6-1/2 tablespoons cold unsalted butter, sliced into 1/4-inch pieces 2-1/2 tablespoons cold vegetable shortening, in 4 pieces
4 tablespoons ice cold water


1 (15-oz) can pumpkin (about 1-3/4 cups)

1 large egg
3 large eggs yolks
1/2 cup granulated sugar

1/2 cup light brown sugar
2 tablespoons all-purpose flour 1/2 teaspoon salt
1 teaspoon ground cinnamon
1 teaspoon ground ginger
1/2 teaspoon ground nutmeg
1/8 teaspoon ground cloves
1/8 teaspoon ground black pepper 1-1/4 cups evaporated milk


Combine the flour, sugar, salt and baking powder in the bowl of a food processor fitted with the metal blade. Pulse a few times to combine. Add the pieces of butter and shortening and pulse until you have coarse crumbs with lots of pea and chickpea-size clumps of butter and shortening within. Add half of the water and pulse a few times to incorporate. Add the remaining water and pulse until the mixture is just evenly moistened and very crumbly. It will not come together into a mass — that’s okay. Dump the crumbly dough out onto a work surface and gather it into a ball. Pat the dough into a 5- inch disc — don’t worry if the edges crack — and wrap it in plastic. Refrigerate for at least 45 minutes to rest.

Take the dough out of the refrigerator (if it was in the fridge for a long time, let it sit on the countertop for 10-15 minutes so that it’s malleable enough to roll). Dust your work surface lightly with flour and place the dough on top; sprinkle a little flour over the dough. Use your hands to quickly work the dough into a smooth disc — don’t over-work it or warm it up too much, just smooth the edges as best as you can so it’s easier to roll. Roll the dough, adding more flour as necessary under and on top of the dough so it doesn’t stick, into a 13-inch circle. Carefully drape the dough over the rolling pin and transfer it to a 9-inch deep dish pie pan (it should be at least 1-1/2 inches deep). Gently fit the dough into the pan, easing it inwards rather than stretching it outwards. Don’t worry if it tears, just patch it right back up. Trim the edges to 1/2-inch beyond the lip of the pie pan. Turn the edges under to create a rim on the crust (you can use the scraps to patch in any thin areas); then press the rim against the lip of the pan, forming it into an even edge as you go. Using your fingers, crimp the rim. Place the crust in the freezer for at least 15 minutes while you heat the oven.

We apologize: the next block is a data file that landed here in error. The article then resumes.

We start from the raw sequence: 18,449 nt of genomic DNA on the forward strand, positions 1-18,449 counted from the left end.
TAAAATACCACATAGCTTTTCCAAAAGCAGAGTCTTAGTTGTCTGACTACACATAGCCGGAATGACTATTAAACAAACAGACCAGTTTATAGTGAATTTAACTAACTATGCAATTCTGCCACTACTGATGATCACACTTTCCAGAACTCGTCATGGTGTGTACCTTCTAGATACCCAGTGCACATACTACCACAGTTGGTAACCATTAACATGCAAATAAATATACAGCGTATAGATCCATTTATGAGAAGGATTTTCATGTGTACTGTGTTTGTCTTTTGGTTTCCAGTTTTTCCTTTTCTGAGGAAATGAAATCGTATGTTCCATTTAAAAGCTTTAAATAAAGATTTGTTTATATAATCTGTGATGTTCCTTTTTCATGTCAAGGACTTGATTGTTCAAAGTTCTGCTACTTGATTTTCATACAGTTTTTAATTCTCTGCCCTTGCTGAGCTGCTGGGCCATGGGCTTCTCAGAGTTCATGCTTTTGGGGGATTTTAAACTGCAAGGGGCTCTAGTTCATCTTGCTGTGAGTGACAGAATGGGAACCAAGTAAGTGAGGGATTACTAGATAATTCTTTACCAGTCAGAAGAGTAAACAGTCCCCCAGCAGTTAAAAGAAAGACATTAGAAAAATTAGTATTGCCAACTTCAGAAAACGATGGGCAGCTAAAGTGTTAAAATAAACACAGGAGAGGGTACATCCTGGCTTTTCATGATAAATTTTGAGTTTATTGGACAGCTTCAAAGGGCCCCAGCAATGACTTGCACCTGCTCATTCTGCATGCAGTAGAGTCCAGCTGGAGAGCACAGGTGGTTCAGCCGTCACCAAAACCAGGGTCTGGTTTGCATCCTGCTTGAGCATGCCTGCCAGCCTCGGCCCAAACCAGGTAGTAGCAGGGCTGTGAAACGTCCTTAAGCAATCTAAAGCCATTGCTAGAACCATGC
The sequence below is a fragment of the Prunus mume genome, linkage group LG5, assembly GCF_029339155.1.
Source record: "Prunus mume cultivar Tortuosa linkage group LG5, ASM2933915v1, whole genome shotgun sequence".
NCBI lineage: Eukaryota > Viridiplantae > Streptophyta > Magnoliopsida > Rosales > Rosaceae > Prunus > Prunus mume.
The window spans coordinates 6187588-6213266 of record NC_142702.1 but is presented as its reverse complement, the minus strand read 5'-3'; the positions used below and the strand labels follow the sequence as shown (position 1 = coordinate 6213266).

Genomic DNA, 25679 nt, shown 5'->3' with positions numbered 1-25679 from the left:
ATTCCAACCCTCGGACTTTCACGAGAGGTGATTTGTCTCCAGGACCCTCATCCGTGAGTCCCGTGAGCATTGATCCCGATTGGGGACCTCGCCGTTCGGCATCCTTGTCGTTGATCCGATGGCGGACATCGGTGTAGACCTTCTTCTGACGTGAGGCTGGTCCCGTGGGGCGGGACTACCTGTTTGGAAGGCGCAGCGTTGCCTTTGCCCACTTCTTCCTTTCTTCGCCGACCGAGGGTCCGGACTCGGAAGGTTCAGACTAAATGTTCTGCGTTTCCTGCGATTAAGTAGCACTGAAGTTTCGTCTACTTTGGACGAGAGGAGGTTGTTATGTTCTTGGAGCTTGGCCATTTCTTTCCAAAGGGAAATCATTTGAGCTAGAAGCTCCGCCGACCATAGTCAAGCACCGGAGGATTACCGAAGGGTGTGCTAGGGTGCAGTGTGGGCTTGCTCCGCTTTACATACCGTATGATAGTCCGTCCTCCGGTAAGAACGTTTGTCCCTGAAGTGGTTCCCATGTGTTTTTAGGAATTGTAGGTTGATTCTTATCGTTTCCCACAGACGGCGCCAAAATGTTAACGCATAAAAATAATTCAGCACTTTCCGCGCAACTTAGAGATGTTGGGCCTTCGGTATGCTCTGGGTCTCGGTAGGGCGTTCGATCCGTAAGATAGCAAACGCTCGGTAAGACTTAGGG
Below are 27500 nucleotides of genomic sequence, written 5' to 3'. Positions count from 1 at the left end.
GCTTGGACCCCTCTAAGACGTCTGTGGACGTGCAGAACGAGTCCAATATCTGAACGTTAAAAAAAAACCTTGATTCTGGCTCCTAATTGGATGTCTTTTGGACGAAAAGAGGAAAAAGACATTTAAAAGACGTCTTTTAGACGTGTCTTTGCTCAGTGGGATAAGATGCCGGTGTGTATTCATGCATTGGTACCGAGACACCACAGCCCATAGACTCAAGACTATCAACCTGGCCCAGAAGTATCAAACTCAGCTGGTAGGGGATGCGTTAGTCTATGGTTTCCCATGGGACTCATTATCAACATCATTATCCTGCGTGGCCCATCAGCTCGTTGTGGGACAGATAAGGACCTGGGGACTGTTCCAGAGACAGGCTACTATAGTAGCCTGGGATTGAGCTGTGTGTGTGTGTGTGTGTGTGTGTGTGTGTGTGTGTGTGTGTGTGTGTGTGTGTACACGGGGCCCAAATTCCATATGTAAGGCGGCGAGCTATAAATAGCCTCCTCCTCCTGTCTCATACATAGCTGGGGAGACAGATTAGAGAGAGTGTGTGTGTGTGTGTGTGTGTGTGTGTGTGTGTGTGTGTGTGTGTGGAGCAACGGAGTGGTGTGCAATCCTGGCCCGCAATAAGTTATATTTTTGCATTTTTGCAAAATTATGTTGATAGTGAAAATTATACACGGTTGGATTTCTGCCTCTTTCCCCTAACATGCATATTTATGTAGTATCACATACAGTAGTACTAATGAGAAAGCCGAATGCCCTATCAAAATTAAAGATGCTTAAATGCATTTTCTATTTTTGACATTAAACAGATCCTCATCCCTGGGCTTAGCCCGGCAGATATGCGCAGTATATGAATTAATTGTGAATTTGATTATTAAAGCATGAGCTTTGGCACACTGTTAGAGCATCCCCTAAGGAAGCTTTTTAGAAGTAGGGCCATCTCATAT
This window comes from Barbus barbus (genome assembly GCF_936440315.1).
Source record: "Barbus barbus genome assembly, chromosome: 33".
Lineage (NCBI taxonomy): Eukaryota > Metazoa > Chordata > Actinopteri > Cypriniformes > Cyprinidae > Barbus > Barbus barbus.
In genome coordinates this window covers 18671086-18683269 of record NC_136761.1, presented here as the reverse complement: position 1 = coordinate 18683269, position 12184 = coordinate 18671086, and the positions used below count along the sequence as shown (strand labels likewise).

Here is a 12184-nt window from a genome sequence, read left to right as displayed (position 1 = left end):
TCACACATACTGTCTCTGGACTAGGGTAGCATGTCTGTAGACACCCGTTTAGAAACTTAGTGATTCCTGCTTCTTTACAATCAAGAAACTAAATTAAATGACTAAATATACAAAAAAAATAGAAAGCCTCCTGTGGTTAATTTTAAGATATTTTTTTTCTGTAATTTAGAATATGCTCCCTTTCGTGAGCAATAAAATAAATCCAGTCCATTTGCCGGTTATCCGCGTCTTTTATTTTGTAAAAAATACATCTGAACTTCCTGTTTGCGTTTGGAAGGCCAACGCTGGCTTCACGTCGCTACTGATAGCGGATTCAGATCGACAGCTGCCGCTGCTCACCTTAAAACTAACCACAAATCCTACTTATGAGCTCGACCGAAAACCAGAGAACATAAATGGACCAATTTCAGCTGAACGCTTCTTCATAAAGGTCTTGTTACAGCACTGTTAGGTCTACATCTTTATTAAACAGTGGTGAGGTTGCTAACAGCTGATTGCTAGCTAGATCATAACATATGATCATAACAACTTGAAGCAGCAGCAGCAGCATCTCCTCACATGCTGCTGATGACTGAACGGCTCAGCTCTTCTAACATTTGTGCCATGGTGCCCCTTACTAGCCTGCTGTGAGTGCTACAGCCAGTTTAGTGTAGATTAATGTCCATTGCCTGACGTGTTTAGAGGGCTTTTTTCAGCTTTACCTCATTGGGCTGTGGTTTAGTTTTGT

Preheat the oven to 375°F. Remove the pie crust from the freezer and place on a baking sheet (this makes it easy to move in and out of the oven). Cover the crust with a piece of parchment paper and fill it about halfway full with dried beans or pie weights. Bake for 20 minutes. Take the crust out of the oven; remove the parchment paper and beans/pie weights and tent the edges with a few strips of foil folded in half lengthwise. This will protect the edges from getting too dark. Bake for another 20 minutes, until the dough is dry and golden. Don’t worry if the bottom puffs up; just press it down gently with a flat spatula, such as a pancake turner, taking care not to puncture it. Remove the foil but don’t throw it away; you may need it again.

Reduce the oven temperature to 325°F.

Make the filling by whisking together all of the ingredients in a large bowl. Pour the filling into the pre-baked crust. Bake for 50-60 minutes, until the filling is just set — it should look dry around the edges and the center should jiggle just slightly if you nudge the pan. Keep a close eye on the pie as it bakes; if ever the crust looks like it’s browning too quickly, tent the edges again with the foil strips. Cool the pie on a rack (leave it on the baking sheet) to room temperature, a few hours. Slice or refrigerate until ready to serve.

Note: If you use a store-bought crust, follow the instructions on the package for blind baking.
Make Ahead: Pumpkin pie can be made one day ahead of time and refrigerated.
Freezer-Friendly Instructions: The dough can be made ahead and wrapped in plastic and refrigerated for up to 2 days, or frozen for up to 1 month. If you freeze it, thaw it overnight in the refrigerator. The pie can be frozen after baking for up to 1 month. After it is completely cooled, double-wrap it securely with aluminum foil or plastic freezer wrap, or place it in heavy-duty freezer bag. Thaw overnight in the refrigerator before serving.

Leave a Reply

Fill in your details below or click an icon to log in:

WordPress.com Logo

You are commenting using your WordPress.com account. Log Out /  Change )

Facebook photo

You are commenting using your Facebook account. Log Out /  Change )

Connecting to %s

This site uses Akismet to reduce spam. Learn how your comment data is processed.